Introduction: Cheap and Easy PSU for Canon EOS
I think lot of guys here on Instructables know how much satisfaction is obtained building a gadget entirely by ourselves, but... sometimes it could be a clever solution opting for some nice and ready accessory. I think this is one of these cases.
I recently had the need to have a power supply for my Canon DSLR, an EOS 40D, to make some timelapse. For this pourpose I've bought an LM2596S step-down adjustable power supply module from eBay, it's very cheap, efficient, compact, and (I hope) safe... and it fits exactly inside my exhausted lithium battery case. And this instructable could be handy adapted for almost any digital camera battery, the only requirement is that the case contains the power supply module.
Step 1: Intro
The new psu is intended to work with a wall-plug transformer the same as with any DC power source between 9 and 35V, as a car battery or almost any wall-plug psu. This could be very handy in case of timelapses, gigapan shots, or long movies.
Step 2: What's Inside?
I've made the same modifications on two batteries, because both of them were exhausted. They weren't Canon batteries, indeed the original ones are almost ethernal.
You have to cut/crack the plastic casing all around the perimeter, because it's glued verty sturdy. Inside you'll find two 18490 Li-ion batteries, which are very rare to find to replace.
Step 3: Keep the Shells
Separate the battery parts unsoldering the battery contacts, and clead the case edges with a cutter, they should fit each other so we'll glue them at the end.
Maybe you wish to keep the protection circuit as replacement...
Step 4: Drill the Hole
Now take misures of the aperture which you find on your Canon. It's a little rubber door which you can bend to let the wire pass through. I've found that in battery-grip the aperture is in a different position, but if you're powering the camera by an external powersource probably you don't need the battery-grip. So I've opted for the in-camera wire position.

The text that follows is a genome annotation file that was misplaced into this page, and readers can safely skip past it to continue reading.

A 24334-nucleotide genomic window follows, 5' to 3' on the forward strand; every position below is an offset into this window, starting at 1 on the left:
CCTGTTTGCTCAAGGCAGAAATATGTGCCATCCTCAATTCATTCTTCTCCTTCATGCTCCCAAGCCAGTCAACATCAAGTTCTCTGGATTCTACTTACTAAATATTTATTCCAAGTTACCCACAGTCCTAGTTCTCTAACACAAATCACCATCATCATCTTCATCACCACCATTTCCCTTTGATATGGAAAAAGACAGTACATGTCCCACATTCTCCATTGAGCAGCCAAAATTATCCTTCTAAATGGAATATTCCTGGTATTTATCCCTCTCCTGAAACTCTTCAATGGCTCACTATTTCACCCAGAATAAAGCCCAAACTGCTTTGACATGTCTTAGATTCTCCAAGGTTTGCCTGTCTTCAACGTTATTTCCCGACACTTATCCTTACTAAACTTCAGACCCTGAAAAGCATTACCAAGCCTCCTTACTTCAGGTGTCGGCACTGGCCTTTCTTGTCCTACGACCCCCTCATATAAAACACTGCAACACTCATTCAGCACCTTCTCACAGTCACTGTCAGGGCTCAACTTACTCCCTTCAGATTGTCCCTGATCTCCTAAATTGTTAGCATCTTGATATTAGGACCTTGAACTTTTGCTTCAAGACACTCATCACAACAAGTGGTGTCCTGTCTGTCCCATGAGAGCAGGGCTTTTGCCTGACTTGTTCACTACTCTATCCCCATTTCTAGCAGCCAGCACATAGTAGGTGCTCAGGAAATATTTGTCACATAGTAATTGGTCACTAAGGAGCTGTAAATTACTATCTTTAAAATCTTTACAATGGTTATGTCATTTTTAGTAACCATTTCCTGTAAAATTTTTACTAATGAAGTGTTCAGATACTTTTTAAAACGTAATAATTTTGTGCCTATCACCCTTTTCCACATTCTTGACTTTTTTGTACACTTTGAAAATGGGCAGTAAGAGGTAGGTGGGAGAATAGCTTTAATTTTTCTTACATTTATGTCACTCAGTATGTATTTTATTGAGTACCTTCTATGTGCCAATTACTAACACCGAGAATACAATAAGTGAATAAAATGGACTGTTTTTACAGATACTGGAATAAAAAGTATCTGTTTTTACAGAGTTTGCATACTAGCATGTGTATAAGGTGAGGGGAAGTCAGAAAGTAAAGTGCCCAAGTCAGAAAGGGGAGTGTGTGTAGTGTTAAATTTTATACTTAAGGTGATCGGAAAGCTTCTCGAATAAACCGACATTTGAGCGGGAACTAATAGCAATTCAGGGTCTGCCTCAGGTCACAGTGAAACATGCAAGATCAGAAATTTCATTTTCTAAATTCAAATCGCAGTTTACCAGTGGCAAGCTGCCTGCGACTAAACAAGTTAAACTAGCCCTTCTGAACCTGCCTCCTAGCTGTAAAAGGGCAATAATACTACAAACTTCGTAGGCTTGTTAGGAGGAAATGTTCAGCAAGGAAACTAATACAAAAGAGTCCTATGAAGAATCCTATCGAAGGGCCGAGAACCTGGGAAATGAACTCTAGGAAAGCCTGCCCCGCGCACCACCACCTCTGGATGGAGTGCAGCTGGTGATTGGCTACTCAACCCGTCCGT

Drill an hole in that position and file it or cut it untill it becomes of the same shape of the wire. I've also added some heat-shrinking tubes to toughen up the cable extremity.
Step 5: Glue the Circuit
Check that the circuit fits in the battery case, I've had to file a corner to make place for the cable.
I've insulated the two unused contacts, and also added a piece of tape to not let the pcb touch them.
Then I've used a double-tape to lock the circuit in place. I've added another layer of tape over the one you see in the pictures.
You can then begin to solder the wires on input and output terminals.
Step 6: Solder It
You can see the glued pcb in place. You can now connect a power source to the cable ends, maybe 12 or 24 volts work good. With a multimeter misure the output voltage and turn the potentiometer until you'll obtain an (almost) exact voltage of 7.4V.
Step 7: Label It
Now you can add the DC input range on a label behind the battery, together with output voltage and plug's polarity scheme. I've printed some coloured labels so you can cut them and glue into the shape of the previous one.
Step 8: The Socket
As female socket you could buy one of those nice ones which already have a cable connected. I've used a different type, and I had to solder the wires on them. Then I've enclosed them into some heat-shrinking tubes to obtain a better look.
[UPDATE] You can now see the detail of the cable coming out from the rubber cover near the battery door.
Step 9: Done!
Check another time that everything works good, let the power connected for a few time, try different input voltage, bend the cable, flex it, pull it, also chew it if you dare... it's better to get a shock now than to find your three months timelapse failed because of a bad soldering! Obviously I'm fooling with you, always pay attention to high current sources as car batteries, they're very dangerous!
Everything is ready, it's time to glue the shells pair, maybe with two elements glue, and try your new power adapter!